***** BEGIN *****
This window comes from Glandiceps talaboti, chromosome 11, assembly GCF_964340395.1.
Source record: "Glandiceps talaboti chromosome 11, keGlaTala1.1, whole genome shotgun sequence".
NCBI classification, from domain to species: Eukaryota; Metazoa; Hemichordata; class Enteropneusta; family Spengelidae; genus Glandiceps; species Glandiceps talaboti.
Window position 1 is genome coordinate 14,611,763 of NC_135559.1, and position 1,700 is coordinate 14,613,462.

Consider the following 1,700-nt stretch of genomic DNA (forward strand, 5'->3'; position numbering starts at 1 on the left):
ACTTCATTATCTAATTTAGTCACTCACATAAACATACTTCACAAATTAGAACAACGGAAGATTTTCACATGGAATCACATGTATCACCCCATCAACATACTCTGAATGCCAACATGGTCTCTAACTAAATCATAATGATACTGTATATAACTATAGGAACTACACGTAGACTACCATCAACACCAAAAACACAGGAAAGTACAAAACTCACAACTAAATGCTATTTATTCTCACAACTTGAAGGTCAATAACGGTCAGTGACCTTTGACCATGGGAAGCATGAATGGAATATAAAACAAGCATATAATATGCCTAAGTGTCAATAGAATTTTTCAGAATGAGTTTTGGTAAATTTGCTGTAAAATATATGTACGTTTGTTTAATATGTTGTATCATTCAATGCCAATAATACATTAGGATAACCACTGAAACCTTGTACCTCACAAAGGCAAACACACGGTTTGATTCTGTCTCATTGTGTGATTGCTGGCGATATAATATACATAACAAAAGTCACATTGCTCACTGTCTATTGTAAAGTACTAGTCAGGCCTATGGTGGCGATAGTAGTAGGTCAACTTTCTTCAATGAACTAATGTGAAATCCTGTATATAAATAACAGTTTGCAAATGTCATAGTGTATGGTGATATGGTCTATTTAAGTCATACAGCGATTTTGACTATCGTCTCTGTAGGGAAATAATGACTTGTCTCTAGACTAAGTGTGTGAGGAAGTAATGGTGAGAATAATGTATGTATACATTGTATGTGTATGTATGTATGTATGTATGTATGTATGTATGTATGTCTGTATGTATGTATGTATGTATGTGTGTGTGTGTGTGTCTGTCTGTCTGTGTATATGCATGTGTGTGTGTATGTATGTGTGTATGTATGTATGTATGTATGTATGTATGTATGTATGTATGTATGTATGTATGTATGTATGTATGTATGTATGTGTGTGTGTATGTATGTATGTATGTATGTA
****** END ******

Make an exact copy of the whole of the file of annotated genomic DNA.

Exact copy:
This window comes from Glandiceps talaboti, chromosome 11, assembly GCF_964340395.1.
Source record: "Glandiceps talaboti chromosome 11, keGlaTala1.1, whole genome shotgun sequence".
NCBI classification, from domain to species: Eukaryota; Metazoa; Hemichordata; class Enteropneusta; family Spengelidae; genus Glandiceps; species Glandiceps talaboti.
Window position 1 is genome coordinate 14,611,763 of NC_135559.1, and position 1,700 is coordinate 14,613,462.

Consider the following 1,700-nt stretch of genomic DNA (forward strand, 5'->3'; position numbering starts at 1 on the left):
ACTTCATTATCTAATTTAGTCACTCACATAAACATACTTCACAAATTAGAACAACGGAAGATTTTCACATGGAATCACATGTATCACCCCATCAACATACTCTGAATGCCAACATGGTCTCTAACTAAATCATAATGATACTGTATATAACTATAGGAACTACACGTAGACTACCATCAACACCAAAAACACAGGAAAGTACAAAACTCACAACTAAATGCTATTTATTCTCACAACTTGAAGGTCAATAACGGTCAGTGACCTTTGACCATGGGAAGCATGAATGGAATATAAAACAAGCATATAATATGCCTAAGTGTCAATAGAATTTTTCAGAATGAGTTTTGGTAAATTTGCTGTAAAATATATGTACGTTTGTTTAATATGTTGTATCATTCAATGCCAATAATACATTAGGATAACCACTGAAACCTTGTACCTCACAAAGGCAAACACACGGTTTGATTCTGTCTCATTGTGTGATTGCTGGCGATATAATATACATAACAAAAGTCACATTGCTCACTGTCTATTGTAAAGTACTAGTCAGGCCTATGGTGGCGATAGTAGTAGGTCAACTTTCTTCAATGAACTAATGTGAAATCCTGTATATAAATAACAGTTTGCAAATGTCATAGTGTATGGTGATATGGTCTATTTAAGTCATACAGCGATTTTGACTATCGTCTCTGTAGGGAAATAATGACTTGTCTCTAGACTAAGTGTGTGAGGAAGTAATGGTGAGAATAATGTATGTATACATTGTATGTGTATGTATGTATGTATGTATGTATGTATGTATGTATGTCTGTATGTATGTATGTATGTATGTGTGTGTGTGTGTGTCTGTCTGTCTGTGTATATGCATGTGTGTGTGTATGTATGTGTGTATGTATGTATGTATGTATGTATGTATGTATGTATGTATGTATGTATGTATGTATGTATGTATGTATGTATGTGTGTGTGTATGTATGTATGTATGTATGTA